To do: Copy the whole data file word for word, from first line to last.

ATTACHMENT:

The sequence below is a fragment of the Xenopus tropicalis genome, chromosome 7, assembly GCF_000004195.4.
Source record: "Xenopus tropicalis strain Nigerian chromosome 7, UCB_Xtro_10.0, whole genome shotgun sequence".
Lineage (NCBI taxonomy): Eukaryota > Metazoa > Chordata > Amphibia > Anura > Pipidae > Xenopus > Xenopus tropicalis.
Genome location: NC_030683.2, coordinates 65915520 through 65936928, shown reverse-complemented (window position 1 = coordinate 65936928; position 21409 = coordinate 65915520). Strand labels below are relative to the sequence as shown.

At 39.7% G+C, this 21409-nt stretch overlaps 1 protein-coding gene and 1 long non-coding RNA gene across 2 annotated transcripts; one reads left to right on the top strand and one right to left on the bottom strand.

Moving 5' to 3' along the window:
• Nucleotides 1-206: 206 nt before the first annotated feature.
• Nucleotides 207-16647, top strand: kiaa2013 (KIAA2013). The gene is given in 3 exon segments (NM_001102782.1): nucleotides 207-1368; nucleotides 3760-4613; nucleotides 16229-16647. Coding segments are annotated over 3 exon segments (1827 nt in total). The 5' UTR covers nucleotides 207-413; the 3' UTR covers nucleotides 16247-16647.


The sequence below is a fragment of the Xenopus tropicalis genome, chromosome 7, assembly GCF_000004195.4.
Source record: "Xenopus tropicalis strain Nigerian chromosome 7, UCB_Xtro_10.0, whole genome shotgun sequence".
Lineage (NCBI taxonomy): Eukaryota > Metazoa > Chordata > Amphibia > Anura > Pipidae > Xenopus > Xenopus tropicalis.
Genome location: NC_030683.2, coordinates 65915520 through 65936928, shown reverse-complemented (window position 1 = coordinate 65936928; position 21409 = coordinate 65915520). Strand labels below are relative to the sequence as shown.

At 39.7% G+C, this 21409-nt stretch overlaps 1 protein-coding gene and 1 long non-coding RNA gene across 2 annotated transcripts; one reads left to right on the top strand and one right to left on the bottom strand.

Moving 5' to 3' along the window:
• Nucleotides 1-206: 206 nt before the first annotated feature.
• Nucleotides 207-16647, top strand: kiaa2013 (KIAA2013). The gene is given in 3 exon segments (NM_001102782.1): nucleotides 207-1368; nucleotides 3760-4613; nucleotides 16229-16647. Coding segments are annotated over 3 exon segments (1827 nt in total). The 5' UTR covers nucleotides 207-413; the 3' UTR covers nucleotides 16247-16647.